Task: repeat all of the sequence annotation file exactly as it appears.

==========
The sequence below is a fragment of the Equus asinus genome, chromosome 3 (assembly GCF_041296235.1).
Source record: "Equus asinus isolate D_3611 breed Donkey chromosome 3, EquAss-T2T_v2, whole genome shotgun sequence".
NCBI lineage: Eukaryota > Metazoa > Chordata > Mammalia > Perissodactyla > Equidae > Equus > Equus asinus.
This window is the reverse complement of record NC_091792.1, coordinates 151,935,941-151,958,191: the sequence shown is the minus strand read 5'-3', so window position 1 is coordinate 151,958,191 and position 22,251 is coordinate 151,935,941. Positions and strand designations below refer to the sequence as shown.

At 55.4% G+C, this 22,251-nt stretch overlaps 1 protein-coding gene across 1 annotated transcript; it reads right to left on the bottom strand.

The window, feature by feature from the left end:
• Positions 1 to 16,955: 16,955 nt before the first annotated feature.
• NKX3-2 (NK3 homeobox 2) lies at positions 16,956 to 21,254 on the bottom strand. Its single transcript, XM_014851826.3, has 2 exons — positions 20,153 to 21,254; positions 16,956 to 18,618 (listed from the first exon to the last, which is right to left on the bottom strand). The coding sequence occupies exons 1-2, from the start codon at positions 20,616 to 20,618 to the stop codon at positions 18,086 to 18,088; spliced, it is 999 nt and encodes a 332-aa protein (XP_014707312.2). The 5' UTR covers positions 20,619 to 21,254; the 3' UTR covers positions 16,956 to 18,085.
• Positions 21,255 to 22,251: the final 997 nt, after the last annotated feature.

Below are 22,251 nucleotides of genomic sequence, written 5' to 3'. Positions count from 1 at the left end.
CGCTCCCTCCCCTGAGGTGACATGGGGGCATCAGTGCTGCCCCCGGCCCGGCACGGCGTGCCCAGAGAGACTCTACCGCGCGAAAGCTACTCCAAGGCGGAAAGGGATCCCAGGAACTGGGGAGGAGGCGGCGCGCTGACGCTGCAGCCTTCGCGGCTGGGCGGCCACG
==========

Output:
The sequence below is a fragment of the Equus asinus genome, chromosome 3 (assembly GCF_041296235.1).
Source record: "Equus asinus isolate D_3611 breed Donkey chromosome 3, EquAss-T2T_v2, whole genome shotgun sequence".
NCBI lineage: Eukaryota > Metazoa > Chordata > Mammalia > Perissodactyla > Equidae > Equus > Equus asinus.
This window is the reverse complement of record NC_091792.1, coordinates 151,935,941-151,958,191: the sequence shown is the minus strand read 5'-3', so window position 1 is coordinate 151,958,191 and position 22,251 is coordinate 151,935,941. Positions and strand designations below refer to the sequence as shown.

At 55.4% G+C, this 22,251-nt stretch overlaps 1 protein-coding gene across 1 annotated transcript; it reads right to left on the bottom strand.

The window, feature by feature from the left end:
• Positions 1 to 16,955: 16,955 nt before the first annotated feature.
• NKX3-2 (NK3 homeobox 2) lies at positions 16,956 to 21,254 on the bottom strand. Its single transcript, XM_014851826.3, has 2 exons — positions 20,153 to 21,254; positions 16,956 to 18,618 (listed from the first exon to the last, which is right to left on the bottom strand). The coding sequence occupies exons 1-2, from the start codon at positions 20,616 to 20,618 to the stop codon at positions 18,086 to 18,088; spliced, it is 999 nt and encodes a 332-aa protein (XP_014707312.2). The 5' UTR covers positions 20,619 to 21,254; the 3' UTR covers positions 16,956 to 18,085.
• Positions 21,255 to 22,251: the final 997 nt, after the last annotated feature.

Below are 22,251 nucleotides of genomic sequence, written 5' to 3'. Positions count from 1 at the left end.
CGCTCCCTCCCCTGAGGTGACATGGGGGCATCAGTGCTGCCCCCGGCCCGGCACGGCGTGCCCAGAGAGACTCTACCGCGCGAAAGCTACTCCAAGGCGGAAAGGGATCCCAGGAACTGGGGAGGAGGCGGCGCGCTGACGCTGCAGCCTTCGCGGCTGGGCGGCCACG